- “Of Schieck’s six companies, only one — Sunrae Environmental — has an accessible website. But none of his companies actually produce any products or own any space, Schieck said. ‘They’re startups, and they haven’t started yet,’ he said.”
The company doesn’t even have an office. All three SunRaes are registered to a residential address in Mt. Juliet, Tennessee. That address is a 3,000 square foot house in a brand-new subdivision zoned only for residential use, owned by (and the personal residence of) nurse Elaine Oleksick, SunRae Environmental’s “Health, Wellness & Administration” manager. Eco-Friends, Lilfisher, and Elaine’s Environmental also claim the same mailing address.
SunRae’s executive profiles show little experience with water bottling or related fields. Two leaders have backgrounds in food, but the rest are physicians, biologists, ethanol experts, marketers, and fundraisers. CEO Michael Schieck spent most of his career doing quality control for General Motors, and then got into marketing before becoming an environmentalist. SunRae Water’s COO Dr. Robert Beeman (not listed on the SunRae Environmental page), a retired nuclear scientist who worked at Three Mile Island during the meltdown, describes himself as a conservative radio host and “author of action-packed novels of the war on terror complete with Steamy Sex Scenes and variouis [sic] bad language.”
None of the various SunRae businesses (or Schieck’s other ventures) seem to be based off any executive’s particular expertise, but on trendy ideas and proposals that might get the attention of naïve investors. Several of the executives have experience in seeking venture capital funding, or VC, for start-up businesses, and that seems to be more in line with what SunRae is doing: seeking funding, investors, or slow-witted business/government partners who will desperately put cash into the company based on pie-in-the-sky promises never likely to materialize.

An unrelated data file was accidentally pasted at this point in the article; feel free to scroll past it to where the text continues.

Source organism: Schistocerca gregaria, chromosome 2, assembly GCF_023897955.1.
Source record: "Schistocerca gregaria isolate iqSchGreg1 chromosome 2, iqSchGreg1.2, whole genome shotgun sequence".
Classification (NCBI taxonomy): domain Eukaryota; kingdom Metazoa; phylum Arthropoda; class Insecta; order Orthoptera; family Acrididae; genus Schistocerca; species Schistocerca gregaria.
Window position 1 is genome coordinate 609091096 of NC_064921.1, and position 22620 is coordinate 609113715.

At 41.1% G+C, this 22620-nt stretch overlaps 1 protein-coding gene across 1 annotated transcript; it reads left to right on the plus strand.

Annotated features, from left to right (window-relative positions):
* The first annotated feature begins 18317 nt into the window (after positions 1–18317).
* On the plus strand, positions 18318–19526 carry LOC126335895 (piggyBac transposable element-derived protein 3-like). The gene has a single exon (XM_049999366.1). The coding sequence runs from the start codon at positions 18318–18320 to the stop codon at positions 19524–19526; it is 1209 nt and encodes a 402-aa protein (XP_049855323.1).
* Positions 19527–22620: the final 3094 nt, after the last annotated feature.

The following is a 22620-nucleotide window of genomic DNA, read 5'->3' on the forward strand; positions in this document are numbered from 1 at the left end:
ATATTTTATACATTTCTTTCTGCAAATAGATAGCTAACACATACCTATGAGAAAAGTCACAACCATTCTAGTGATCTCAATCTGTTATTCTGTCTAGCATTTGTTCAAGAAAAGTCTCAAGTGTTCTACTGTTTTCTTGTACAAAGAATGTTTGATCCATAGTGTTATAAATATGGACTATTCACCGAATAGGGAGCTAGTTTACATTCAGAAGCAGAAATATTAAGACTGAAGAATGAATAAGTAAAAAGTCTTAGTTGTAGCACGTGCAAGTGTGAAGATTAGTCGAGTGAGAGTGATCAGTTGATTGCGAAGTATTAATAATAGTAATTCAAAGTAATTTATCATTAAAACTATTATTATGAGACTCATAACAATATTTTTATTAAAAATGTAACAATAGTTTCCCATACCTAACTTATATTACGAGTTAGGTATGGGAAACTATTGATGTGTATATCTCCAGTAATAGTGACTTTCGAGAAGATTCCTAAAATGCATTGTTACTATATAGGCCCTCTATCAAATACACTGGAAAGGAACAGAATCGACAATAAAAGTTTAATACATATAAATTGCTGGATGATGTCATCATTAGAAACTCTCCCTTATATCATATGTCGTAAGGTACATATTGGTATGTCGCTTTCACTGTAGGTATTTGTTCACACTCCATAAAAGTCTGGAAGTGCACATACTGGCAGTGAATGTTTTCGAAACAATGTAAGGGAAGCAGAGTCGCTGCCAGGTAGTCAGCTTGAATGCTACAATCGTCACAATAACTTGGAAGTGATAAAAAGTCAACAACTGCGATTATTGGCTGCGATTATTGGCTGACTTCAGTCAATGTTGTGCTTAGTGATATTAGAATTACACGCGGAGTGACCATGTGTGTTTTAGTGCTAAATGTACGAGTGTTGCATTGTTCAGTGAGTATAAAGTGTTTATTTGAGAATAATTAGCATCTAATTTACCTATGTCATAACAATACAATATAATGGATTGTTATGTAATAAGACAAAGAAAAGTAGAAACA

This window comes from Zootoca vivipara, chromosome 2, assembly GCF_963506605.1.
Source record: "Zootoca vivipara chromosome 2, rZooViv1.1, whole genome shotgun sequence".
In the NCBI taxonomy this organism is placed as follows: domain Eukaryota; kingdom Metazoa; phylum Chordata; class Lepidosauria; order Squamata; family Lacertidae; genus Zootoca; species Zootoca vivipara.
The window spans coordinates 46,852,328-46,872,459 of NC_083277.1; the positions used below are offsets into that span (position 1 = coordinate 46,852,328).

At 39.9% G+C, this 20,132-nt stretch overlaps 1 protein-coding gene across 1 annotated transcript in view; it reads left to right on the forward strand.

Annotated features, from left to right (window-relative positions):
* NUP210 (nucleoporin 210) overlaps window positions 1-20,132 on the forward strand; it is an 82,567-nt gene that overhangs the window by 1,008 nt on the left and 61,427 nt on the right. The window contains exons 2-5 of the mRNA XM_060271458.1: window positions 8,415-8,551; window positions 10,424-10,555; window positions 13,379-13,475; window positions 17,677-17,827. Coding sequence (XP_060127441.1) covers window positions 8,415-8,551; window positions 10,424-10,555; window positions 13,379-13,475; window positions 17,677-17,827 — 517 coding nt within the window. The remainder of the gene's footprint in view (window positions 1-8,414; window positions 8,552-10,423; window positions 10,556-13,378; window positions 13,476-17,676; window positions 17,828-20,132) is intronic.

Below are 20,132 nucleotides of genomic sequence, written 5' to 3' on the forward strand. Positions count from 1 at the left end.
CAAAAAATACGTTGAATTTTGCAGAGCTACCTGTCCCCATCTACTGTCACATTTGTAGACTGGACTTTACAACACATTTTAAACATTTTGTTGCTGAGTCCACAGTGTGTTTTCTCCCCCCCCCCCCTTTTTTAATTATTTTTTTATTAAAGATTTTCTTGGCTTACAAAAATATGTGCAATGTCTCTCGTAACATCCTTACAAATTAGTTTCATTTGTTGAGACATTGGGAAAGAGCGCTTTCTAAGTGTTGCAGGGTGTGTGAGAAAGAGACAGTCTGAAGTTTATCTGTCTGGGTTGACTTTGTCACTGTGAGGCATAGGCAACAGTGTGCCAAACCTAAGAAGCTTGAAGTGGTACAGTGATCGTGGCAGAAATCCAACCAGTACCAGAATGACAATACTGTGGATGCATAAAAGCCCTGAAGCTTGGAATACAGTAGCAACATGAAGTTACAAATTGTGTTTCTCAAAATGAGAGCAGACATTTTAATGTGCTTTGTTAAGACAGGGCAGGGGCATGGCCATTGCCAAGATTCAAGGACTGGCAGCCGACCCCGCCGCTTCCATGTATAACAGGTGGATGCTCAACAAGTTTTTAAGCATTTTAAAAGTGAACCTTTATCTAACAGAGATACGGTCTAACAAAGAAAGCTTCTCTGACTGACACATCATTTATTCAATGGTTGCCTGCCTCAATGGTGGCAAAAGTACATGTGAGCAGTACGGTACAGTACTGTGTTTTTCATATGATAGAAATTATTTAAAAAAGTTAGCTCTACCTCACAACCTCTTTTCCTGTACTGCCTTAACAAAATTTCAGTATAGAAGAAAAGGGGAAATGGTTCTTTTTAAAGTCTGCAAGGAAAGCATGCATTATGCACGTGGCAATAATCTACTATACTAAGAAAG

Walker County Development Director Larry Brooks (mastermind of the failed Lookout Mountain hotel deal) insists that the county has nothing invested in bringing SunRae to Walker County. For once, according to Brooks, there will be no bonds sold, no land bought, and no special incentives to bring the business here: “They have not asked us for anything .. They have not even asked us for any tax abatements.”
And considering the potential for SunRae to implode in a short time, that’s a very very good thing.
But, assuming Brooks is being truthful, why did the deal require so much time to finalize? Schieck and Brooks were already discussing these plans in October; it shouldn’t take six months to negotiate property rental, and the county wouldn’t have to change its zoning rules to accommodate a water bottler – although zoning for a garbage site might need some adjustment.
Hopefully the county wasn’t negotiating terms for SunRae Environmental to be paid for processing garbage, similar to the deal proposed in Polk. Remember, Schieck suggested Polk could pay SunRae Envrionmental $25 a ton to process trash, then accept it from other areas for $30 a ton and make a profit on every load. A deal like that here would solve Walker County’s garbage problem, but could also result in out-of-state trucks full of debris going down our poorly-maintained roads and highways. Not to mention the potential for abuse: how much trash could SunRae bury on 199 acres of land without being noticed?
We’d like to think even self-serving political opportunists like Larry Brooks and Bebe Heiskell wouldn’t resort to destroying the county environmentally to make a few bucks – but fears about that happening are certainly understandable. At the very least Heiskell or one of her employees could have done the same research we did and seen the potential for SunRae to be something other than a water bottling operation, but they either neglected that due diligence, or know and don’t care.
- Best case scenario: SunRae Water actually sets up water production in the old Barwick mill, invests several million dollars into the project, hires a dozen or two local people, and then goes out of business by Thanksgiving.